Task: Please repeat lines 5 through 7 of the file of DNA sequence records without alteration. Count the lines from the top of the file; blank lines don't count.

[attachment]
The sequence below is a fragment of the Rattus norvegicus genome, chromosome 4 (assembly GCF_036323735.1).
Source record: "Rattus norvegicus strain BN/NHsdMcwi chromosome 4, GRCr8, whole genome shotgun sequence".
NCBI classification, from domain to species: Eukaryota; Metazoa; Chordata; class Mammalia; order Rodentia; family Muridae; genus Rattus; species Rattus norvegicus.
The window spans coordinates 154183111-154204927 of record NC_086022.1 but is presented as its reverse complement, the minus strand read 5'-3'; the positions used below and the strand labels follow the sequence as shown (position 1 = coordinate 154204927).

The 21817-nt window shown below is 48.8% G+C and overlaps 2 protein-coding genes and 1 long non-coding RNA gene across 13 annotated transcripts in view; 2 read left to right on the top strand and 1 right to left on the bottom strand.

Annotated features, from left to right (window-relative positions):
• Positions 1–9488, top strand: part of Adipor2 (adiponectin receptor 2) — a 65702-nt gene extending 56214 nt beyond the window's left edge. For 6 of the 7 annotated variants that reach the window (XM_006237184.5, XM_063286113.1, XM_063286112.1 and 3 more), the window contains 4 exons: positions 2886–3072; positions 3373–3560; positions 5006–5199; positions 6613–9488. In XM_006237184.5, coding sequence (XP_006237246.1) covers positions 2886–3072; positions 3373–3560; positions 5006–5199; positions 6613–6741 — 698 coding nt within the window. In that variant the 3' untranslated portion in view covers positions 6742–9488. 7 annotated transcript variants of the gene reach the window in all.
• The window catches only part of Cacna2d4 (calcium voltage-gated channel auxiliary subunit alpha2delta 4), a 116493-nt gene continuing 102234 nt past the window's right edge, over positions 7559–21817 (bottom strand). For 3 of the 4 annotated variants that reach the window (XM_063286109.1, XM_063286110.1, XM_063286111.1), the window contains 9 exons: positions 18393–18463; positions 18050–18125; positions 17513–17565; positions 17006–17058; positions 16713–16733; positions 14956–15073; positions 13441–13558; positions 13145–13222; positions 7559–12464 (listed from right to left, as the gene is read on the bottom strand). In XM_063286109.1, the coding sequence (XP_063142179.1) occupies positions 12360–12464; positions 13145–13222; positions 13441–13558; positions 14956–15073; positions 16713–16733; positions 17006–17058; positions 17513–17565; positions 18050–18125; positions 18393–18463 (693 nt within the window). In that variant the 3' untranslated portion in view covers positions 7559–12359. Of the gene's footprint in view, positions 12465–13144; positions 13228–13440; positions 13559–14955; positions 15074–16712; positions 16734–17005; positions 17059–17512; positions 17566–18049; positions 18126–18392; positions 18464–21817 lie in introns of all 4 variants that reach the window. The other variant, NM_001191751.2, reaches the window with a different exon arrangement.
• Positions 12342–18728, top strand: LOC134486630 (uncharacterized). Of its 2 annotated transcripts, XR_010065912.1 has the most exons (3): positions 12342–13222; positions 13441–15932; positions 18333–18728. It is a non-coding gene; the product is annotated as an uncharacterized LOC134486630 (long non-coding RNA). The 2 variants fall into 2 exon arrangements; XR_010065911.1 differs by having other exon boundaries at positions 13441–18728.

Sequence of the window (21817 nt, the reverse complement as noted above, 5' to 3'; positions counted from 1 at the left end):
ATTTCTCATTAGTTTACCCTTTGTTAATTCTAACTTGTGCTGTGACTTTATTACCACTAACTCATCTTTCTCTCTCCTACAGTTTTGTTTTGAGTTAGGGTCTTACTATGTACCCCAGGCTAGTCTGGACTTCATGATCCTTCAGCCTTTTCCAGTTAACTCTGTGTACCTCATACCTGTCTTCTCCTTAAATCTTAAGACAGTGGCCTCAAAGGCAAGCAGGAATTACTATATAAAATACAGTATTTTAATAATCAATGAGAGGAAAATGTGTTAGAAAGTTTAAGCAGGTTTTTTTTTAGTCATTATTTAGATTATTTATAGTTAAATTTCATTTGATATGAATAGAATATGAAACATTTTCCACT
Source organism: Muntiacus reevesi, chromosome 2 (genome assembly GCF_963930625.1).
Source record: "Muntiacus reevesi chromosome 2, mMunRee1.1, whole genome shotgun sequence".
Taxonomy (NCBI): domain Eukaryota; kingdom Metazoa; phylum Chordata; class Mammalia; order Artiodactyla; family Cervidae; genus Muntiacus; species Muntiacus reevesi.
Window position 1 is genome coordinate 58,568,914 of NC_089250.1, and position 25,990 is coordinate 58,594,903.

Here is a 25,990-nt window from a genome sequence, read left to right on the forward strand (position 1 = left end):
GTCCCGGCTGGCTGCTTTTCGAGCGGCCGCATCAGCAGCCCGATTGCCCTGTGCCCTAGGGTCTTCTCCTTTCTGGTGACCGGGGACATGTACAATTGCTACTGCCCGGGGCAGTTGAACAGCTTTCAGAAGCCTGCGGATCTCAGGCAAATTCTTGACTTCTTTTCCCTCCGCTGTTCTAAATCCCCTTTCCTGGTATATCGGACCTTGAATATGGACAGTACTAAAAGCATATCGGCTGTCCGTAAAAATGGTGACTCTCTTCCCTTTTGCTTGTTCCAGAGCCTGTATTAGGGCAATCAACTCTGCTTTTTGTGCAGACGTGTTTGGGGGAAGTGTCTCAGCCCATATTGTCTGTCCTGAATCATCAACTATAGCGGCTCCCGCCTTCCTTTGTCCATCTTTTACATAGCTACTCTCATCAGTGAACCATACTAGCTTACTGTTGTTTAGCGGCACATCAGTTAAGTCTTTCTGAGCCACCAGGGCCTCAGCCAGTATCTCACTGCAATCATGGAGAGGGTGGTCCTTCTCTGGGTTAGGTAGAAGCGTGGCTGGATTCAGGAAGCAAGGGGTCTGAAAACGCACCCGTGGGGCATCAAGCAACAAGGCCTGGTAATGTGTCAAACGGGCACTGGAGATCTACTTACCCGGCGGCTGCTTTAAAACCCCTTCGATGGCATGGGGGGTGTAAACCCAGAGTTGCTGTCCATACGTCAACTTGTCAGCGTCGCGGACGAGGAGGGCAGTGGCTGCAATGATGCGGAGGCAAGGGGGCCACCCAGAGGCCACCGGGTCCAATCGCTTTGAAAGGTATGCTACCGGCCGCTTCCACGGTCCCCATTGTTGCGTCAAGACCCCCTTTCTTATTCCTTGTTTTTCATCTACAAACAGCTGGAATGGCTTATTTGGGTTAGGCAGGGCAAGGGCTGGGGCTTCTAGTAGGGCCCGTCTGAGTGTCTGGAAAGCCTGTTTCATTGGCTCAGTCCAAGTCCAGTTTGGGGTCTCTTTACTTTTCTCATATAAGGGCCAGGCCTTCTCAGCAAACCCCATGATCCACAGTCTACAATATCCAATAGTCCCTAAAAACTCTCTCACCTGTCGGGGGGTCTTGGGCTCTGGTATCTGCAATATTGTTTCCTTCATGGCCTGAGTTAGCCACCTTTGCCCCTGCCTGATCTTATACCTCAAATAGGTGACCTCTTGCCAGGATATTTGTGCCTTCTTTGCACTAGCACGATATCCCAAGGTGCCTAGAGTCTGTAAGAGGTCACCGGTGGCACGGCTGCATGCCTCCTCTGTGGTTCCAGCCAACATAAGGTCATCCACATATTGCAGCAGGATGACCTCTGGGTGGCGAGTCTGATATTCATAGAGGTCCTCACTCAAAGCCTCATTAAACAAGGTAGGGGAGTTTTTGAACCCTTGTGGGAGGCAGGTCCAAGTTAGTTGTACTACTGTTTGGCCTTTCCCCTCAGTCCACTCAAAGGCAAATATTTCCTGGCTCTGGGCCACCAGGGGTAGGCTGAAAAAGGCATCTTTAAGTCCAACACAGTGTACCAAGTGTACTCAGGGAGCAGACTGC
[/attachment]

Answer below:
The 21817-nt window shown below is 48.8% G+C and overlaps 2 protein-coding genes and 1 long non-coding RNA gene across 13 annotated transcripts in view; 2 read left to right on the top strand and 1 right to left on the bottom strand.

Annotated features, from left to right (window-relative positions):
• Positions 1–9488, top strand: part of Adipor2 (adiponectin receptor 2) — a 65702-nt gene extending 56214 nt beyond the window's left edge. For 6 of the 7 annotated variants that reach the window (XM_006237184.5, XM_063286113.1, XM_063286112.1 and 3 more), the window contains 4 exons: positions 2886–3072; positions 3373–3560; positions 5006–5199; positions 6613–9488. In XM_006237184.5, coding sequence (XP_006237246.1) covers positions 2886–3072; positions 3373–3560; positions 5006–5199; positions 6613–6741 — 698 coding nt within the window. In that variant the 3' untranslated portion in view covers positions 6742–9488. 7 annotated transcript variants of the gene reach the window in all.